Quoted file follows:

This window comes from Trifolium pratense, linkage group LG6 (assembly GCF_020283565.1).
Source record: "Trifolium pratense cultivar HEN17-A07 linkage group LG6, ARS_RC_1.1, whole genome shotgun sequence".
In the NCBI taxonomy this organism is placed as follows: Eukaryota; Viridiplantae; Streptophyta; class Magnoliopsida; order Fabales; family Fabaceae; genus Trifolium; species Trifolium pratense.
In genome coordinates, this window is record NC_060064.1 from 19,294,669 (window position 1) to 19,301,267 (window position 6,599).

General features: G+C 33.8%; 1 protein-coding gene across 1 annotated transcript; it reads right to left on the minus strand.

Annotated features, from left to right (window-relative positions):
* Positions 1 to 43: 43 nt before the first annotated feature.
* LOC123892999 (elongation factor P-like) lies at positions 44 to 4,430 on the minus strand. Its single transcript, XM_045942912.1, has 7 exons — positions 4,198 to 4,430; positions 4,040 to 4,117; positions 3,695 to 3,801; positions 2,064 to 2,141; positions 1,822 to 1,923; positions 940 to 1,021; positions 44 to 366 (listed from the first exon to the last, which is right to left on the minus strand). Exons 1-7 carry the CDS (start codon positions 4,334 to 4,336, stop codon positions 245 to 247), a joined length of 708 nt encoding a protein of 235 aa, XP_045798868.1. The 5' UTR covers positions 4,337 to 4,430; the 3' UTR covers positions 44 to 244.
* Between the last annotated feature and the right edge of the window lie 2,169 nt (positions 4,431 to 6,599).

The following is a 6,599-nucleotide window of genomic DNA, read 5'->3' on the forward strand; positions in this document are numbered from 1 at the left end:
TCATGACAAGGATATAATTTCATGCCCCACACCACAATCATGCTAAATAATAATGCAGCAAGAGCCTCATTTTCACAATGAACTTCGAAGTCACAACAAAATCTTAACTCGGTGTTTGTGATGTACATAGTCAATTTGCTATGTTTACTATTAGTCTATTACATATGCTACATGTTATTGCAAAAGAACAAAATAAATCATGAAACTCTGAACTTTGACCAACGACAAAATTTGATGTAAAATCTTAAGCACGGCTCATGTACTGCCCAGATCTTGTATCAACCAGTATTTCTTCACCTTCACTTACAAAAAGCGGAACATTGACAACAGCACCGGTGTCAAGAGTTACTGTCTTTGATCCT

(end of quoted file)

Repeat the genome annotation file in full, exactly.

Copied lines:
This window comes from Trifolium pratense, linkage group LG6 (assembly GCF_020283565.1).
Source record: "Trifolium pratense cultivar HEN17-A07 linkage group LG6, ARS_RC_1.1, whole genome shotgun sequence".
In the NCBI taxonomy this organism is placed as follows: Eukaryota; Viridiplantae; Streptophyta; class Magnoliopsida; order Fabales; family Fabaceae; genus Trifolium; species Trifolium pratense.
In genome coordinates, this window is record NC_060064.1 from 19,294,669 (window position 1) to 19,301,267 (window position 6,599).

General features: G+C 33.8%; 1 protein-coding gene across 1 annotated transcript; it reads right to left on the minus strand.

Annotated features, from left to right (window-relative positions):
* Positions 1 to 43: 43 nt before the first annotated feature.
* LOC123892999 (elongation factor P-like) lies at positions 44 to 4,430 on the minus strand. Its single transcript, XM_045942912.1, has 7 exons — positions 4,198 to 4,430; positions 4,040 to 4,117; positions 3,695 to 3,801; positions 2,064 to 2,141; positions 1,822 to 1,923; positions 940 to 1,021; positions 44 to 366 (listed from the first exon to the last, which is right to left on the minus strand). Exons 1-7 carry the CDS (start codon positions 4,334 to 4,336, stop codon positions 245 to 247), a joined length of 708 nt encoding a protein of 235 aa, XP_045798868.1. The 5' UTR covers positions 4,337 to 4,430; the 3' UTR covers positions 44 to 244.
* Between the last annotated feature and the right edge of the window lie 2,169 nt (positions 4,431 to 6,599).

The following is a 6,599-nucleotide window of genomic DNA, read 5'->3' on the forward strand; positions in this document are numbered from 1 at the left end:
TCATGACAAGGATATAATTTCATGCCCCACACCACAATCATGCTAAATAATAATGCAGCAAGAGCCTCATTTTCACAATGAACTTCGAAGTCACAACAAAATCTTAACTCGGTGTTTGTGATGTACATAGTCAATTTGCTATGTTTACTATTAGTCTATTACATATGCTACATGTTATTGCAAAAGAACAAAATAAATCATGAAACTCTGAACTTTGACCAACGACAAAATTTGATGTAAAATCTTAAGCACGGCTCATGTACTGCCCAGATCTTGTATCAACCAGTATTTCTTCACCTTCACTTACAAAAAGCGGAACATTGACAACAGCACCGGTGTCAAGAGTTACTGTCTTTGATCCT